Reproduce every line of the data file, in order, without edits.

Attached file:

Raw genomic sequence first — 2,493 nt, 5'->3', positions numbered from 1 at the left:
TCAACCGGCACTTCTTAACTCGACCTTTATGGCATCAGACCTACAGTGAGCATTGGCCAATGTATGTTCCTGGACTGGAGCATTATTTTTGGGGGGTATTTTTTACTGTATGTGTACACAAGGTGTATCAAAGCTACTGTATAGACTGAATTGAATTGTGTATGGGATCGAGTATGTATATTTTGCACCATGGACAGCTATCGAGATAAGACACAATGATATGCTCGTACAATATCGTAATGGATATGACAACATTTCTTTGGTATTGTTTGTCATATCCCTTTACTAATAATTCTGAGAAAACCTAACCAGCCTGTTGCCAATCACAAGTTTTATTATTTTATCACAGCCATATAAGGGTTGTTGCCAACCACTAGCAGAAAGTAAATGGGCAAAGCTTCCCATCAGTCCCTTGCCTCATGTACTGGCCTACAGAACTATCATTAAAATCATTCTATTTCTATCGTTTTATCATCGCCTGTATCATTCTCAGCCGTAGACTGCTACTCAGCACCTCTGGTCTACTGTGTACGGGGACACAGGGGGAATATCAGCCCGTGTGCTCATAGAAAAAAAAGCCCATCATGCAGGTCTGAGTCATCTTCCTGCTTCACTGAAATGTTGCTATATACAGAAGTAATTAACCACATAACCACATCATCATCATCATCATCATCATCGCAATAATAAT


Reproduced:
Raw genomic sequence first — 2,493 nt, 5'->3', positions numbered from 1 at the left:
TCAACCGGCACTTCTTAACTCGACCTTTATGGCATCAGACCTACAGTGAGCATTGGCCAATGTATGTTCCTGGACTGGAGCATTATTTTTGGGGGGTATTTTTTACTGTATGTGTACACAAGGTGTATCAAAGCTACTGTATAGACTGAATTGAATTGTGTATGGGATCGAGTATGTATATTTTGCACCATGGACAGCTATCGAGATAAGACACAATGATATGCTCGTACAATATCGTAATGGATATGACAACATTTCTTTGGTATTGTTTGTCATATCCCTTTACTAATAATTCTGAGAAAACCTAACCAGCCTGTTGCCAATCACAAGTTTTATTATTTTATCACAGCCATATAAGGGTTGTTGCCAACCACTAGCAGAAAGTAAATGGGCAAAGCTTCCCATCAGTCCCTTGCCTCATGTACTGGCCTACAGAACTATCATTAAAATCATTCTATTTCTATCGTTTTATCATCGCCTGTATCATTCTCAGCCGTAGACTGCTACTCAGCACCTCTGGTCTACTGTGTACGGGGACACAGGGGGAATATCAGCCCGTGTGCTCATAGAAAAAAAAGCCCATCATGCAGGTCTGAGTCATCTTCCTGCTTCACTGAAATGTTGCTATATACAGAAGTAATTAACCACATAACCACATCATCATCATCATCATCATCATCGCAATAATAAT